When I was a child Christmas began not after Thanksgiving but the day the first “wish book” catalog arrived. Sears and JC Penny had the best ones and there were other ones too. From the day each one arrived, my brothers, sisters and I would turn the pages with our imaginations in full gear. Initially each of us was given only a limited time each to view and wish. Some pages became dog eared and others had initials and numbers identifying who and the order of their desires. Eventually the catalogs lost their allure and were available for long term dreaming. I imagined playing with dozens of the trucks, army forts complete with armies and numerous other intricate displays. There were enough to wet my imagination and I did not let on what my favorite was. Often my favorite changed with the day.
As I grew older my taste in toys and dreams changed. Between my brothers, sisters, cousins and neighbors the entire wish book catalog eventually became available if only for an hour or two. Many of them were much more fun to play with in my imagination than reality. And there were those my imagination came in second.
Besides toys my imagination wandered into wondering why the Creator of the universe would become one of us, born as a poor kid in a barn. I did like the barns at my Dad’s childhood home. They were comfortably warm from all the animals, even in the cold tundra of northwestern Minnesota and the smell of fresh hay and straw was a great place to hide and nap on a cold winter’s day. He chooses to be poor and begin as a baby made a certain sense to me after all the babies I met had special privileges.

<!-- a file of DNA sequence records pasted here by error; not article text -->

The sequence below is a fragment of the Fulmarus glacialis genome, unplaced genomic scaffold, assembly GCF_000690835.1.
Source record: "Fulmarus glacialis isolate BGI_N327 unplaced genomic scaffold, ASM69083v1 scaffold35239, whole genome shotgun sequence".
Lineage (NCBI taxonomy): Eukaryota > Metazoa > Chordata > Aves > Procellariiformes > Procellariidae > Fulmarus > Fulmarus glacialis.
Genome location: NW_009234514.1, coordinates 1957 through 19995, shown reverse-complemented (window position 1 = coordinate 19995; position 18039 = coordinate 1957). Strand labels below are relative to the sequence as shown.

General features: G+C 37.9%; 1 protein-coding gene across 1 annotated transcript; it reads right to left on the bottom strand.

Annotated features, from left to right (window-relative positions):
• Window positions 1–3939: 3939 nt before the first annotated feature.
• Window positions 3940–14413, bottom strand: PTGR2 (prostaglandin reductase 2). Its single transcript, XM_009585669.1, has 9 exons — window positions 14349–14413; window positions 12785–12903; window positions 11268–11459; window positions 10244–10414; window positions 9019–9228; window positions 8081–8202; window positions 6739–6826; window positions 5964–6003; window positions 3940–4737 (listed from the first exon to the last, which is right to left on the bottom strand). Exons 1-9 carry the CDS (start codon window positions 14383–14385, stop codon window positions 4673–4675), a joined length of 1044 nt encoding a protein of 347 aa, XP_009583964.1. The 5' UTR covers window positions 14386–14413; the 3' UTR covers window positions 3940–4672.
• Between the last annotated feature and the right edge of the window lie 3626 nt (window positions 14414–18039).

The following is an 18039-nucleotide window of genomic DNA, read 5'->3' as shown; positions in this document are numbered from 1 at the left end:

Father Julian Carron is a Spanish priest and a professor of theology at the University of Milan. He wrote:
The true protagonist of history is the beggar. If we wish to live this moment as protagonists, that is, without being formal, by following the manner in which we have been educated, each of us must become, or better, recognize what he is: a beggar.
It is easy: each of us must realize his need. The beggar is the one who is aware of his own human need.
One instant of true awareness would suffice to make us realize how needy we truly are. To become aware of one’s own need means to become aware of oneself, of the fact that he is a man. The beggar, therefore, is the man who is most self-aware. And in order to be aware, we must use reason even today, or better, especially today. We therefore begin to be protagonists when we begin to use reason, which means becoming aware of reality, aware of what I am according to all the factors.
So the beggar is not the one who is most naïve, but who is most realistic. And, consequently, as we begin to defeat the confusion that surrounds and penetrates us, nothing can hinder us from becoming aware of ourselves in the present moment.
We have no fear of looking at our need, of recognizing that we are needy, because of what has happened in our lives. Yes, we can look with sympathy on what is human because Someone has embraced us; we can look with sympathy on our nothingness because Someone has had pity on it: “I have loved you with an eternal love and I have had pity on your nothingness.” It is this awareness that can help us to live this gesture. It is this awareness of standing before a Presence which permits us to take on an attitude of expectation.
The word that must govern, the attitude that must govern in all of us is “expectation,” the expectation of what will be given to us … The beggar has only one option: asking. Our expectation is one that becomes asking. Asking for what? Asking for the willingness to accept and welcome everything that will be given to us today.
– Father Julian Carron
I have paid attention to my expectations. Adjusting them on purpose or accident is your choice. I have noticed expectations are the key to happiness and satisfaction. Have a spectacular and wonderful Christmas. Let’s all make the coming year our best one ever!